Britain's government is cashing in on money fronted in unsuccessful applications for Royal Mail shares as the would-be investors sit and wait for it to be refunded.
A spokesman for the Business, Innovation and Skills (BIS) department confirmed to IBTimes UK that this money was being held in a government account and accruing interest as investors wait to get it back.
However, he added that it was clear in the terms and conditions of the shares prospectus that the money would be returned by 21 October and so is not late in being repaid.
One Lincolnshire woman who applied for £10,000 of Royal Mail shares through the government's official website on 7 October and was allocated the minimum £750 worth is waiting for £9,250 to be returned.
"I imagine a lot of people pushed themselves, beguiled by what look like a really great return," she told IBTimes UK, asking to be kept anonymous.
"A lot of people have seriously struggled to know what to do with their money, because there's been no way to earn any interest.
"If you start incurring a few overdraft charges, it's soon going to eat into what little profit you might make out of 227 shares."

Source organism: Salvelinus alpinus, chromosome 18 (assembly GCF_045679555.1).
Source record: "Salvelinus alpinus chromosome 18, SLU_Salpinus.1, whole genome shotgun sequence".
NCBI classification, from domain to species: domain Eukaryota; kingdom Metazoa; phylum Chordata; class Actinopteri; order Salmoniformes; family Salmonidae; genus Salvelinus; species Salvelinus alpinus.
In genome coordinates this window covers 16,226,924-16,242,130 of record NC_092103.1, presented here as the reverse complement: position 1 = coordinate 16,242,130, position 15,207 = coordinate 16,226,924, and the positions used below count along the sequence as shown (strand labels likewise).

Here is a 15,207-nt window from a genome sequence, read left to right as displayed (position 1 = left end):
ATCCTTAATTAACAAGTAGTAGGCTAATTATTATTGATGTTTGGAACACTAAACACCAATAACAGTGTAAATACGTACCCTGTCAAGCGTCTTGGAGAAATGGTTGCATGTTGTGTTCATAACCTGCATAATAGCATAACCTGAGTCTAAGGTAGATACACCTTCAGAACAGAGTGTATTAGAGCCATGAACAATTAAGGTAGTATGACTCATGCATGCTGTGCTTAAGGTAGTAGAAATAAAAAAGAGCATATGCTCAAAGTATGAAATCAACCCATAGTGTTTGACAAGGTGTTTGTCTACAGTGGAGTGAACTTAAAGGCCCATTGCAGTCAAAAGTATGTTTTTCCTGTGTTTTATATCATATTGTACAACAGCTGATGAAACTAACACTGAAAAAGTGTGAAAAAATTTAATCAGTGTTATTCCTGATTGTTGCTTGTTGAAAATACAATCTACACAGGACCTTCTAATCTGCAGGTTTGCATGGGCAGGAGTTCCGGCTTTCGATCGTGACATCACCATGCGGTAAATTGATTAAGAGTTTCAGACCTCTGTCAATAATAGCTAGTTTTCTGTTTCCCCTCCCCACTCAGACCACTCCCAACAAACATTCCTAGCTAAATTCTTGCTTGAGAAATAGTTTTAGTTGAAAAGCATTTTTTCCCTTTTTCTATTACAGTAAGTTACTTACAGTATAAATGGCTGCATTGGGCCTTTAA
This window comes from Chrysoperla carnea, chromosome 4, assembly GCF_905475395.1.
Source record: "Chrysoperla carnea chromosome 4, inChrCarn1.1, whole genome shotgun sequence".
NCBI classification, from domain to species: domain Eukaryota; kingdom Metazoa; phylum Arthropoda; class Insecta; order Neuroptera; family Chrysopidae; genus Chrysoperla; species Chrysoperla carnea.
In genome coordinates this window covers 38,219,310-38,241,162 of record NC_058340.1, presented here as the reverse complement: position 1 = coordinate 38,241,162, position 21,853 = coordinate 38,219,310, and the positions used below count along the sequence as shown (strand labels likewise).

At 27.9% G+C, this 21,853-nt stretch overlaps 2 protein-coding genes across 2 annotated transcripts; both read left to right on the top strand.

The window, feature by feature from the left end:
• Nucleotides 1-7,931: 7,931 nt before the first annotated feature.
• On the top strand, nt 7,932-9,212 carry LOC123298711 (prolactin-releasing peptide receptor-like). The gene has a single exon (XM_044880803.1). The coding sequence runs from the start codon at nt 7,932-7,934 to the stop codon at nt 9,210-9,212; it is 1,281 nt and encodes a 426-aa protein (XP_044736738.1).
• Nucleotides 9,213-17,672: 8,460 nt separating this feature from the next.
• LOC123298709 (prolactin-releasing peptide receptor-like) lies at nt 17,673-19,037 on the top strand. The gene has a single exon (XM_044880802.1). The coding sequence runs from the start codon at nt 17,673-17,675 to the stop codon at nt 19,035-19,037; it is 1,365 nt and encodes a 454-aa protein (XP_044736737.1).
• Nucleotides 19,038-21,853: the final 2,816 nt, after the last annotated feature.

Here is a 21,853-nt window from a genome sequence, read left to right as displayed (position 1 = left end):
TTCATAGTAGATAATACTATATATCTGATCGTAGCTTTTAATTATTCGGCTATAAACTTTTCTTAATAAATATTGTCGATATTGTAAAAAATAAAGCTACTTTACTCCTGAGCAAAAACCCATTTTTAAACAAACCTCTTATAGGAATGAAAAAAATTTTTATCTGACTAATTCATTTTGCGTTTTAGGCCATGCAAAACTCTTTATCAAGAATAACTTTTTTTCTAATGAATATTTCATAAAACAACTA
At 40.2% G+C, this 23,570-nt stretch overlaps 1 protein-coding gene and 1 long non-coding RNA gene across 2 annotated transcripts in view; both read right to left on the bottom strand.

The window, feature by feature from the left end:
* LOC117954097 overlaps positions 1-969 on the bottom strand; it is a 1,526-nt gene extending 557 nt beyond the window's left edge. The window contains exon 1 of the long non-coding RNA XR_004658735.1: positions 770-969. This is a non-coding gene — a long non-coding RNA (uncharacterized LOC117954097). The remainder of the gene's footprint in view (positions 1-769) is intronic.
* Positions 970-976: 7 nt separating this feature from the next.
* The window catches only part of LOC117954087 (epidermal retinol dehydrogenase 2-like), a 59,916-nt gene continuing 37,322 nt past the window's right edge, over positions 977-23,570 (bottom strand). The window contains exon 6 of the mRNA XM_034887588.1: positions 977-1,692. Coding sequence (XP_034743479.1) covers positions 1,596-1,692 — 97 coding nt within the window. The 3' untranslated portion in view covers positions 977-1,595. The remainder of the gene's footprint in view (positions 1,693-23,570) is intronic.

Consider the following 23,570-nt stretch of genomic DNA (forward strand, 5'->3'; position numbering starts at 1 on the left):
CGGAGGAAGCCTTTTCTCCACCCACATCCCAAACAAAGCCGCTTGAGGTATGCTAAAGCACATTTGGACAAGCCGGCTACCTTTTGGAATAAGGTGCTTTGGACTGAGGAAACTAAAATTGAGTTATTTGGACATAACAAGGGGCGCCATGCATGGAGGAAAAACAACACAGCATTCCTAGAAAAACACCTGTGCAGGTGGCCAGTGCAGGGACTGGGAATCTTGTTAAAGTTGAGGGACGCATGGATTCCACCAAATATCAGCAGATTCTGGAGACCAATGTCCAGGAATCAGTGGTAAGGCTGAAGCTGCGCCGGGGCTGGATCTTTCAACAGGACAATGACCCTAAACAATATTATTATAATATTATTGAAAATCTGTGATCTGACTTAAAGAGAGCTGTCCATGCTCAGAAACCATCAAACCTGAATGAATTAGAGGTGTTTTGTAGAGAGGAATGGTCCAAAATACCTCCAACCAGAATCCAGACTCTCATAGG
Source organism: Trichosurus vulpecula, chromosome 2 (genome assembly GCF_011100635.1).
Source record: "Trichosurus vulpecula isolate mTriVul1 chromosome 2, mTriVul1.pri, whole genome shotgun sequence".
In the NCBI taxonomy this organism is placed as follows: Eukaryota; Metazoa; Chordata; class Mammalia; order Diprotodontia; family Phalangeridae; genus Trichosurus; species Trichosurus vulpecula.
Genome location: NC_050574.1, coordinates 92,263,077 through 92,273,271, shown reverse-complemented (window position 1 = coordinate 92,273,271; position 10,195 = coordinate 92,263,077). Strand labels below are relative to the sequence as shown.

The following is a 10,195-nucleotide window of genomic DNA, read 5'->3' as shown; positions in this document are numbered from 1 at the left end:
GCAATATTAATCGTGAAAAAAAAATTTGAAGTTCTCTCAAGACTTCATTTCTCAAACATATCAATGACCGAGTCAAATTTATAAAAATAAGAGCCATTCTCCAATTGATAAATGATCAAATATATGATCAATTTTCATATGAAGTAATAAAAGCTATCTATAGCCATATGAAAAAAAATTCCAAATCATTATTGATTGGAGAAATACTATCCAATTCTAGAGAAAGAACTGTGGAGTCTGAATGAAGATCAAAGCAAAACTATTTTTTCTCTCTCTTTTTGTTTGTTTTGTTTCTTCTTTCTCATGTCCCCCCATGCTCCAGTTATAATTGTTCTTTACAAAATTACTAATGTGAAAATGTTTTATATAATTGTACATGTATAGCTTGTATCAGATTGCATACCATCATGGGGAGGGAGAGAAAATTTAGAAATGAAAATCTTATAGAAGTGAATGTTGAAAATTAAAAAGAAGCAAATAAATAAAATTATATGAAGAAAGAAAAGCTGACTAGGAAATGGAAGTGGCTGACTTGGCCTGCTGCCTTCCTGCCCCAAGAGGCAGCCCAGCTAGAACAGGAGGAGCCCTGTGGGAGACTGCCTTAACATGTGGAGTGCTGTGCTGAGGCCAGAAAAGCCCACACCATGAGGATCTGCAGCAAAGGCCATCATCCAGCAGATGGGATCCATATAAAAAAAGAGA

She added: "They were very quick to take the money. It was gone, just like that. God they must be sitting on a pile, surely."
Her son was also in the same situation, she said, having scrambled to raise money for what was being touted as a lucrative investment because of the government's attractive offer price.
She said she has also still not received her shares certificate, leaving her unable to sell her stake.
Royal Mail Shares Soar
Royal Mail shares pushed higher still on the government's original offer price in its sell off of the communications firm as they entered their first day of full trading on the London Stock Exchange.
The stock had been available on a conditional basis through brokers since 11 October, but is now available to be traded freely on the London Stock Exchange. Before then, retail investors could apply to buy shares through a government website.
It was priced at 488.01p a share at 8:55am BST in London on 15 October, up 2.74% on the day and 48% above its offer price of 330p. It values the Royal Mail at around £4.88bn.
Critics of the flotation say the government sold off the firm, with a history stretching back 500 years, too cheaply. However, the government said it offered a discount that ensured all the shares offered would be sold at the same time balancing a good deal for taxpayers.
"Our priority has always been protection of the consumer through the universal service obligation, good value for money for the taxpayer, and a stable long term ownership structure that will enable Royal Mail to be a successful enterprise and to raise commercial funding to invest," said Vince Cable, business secretary.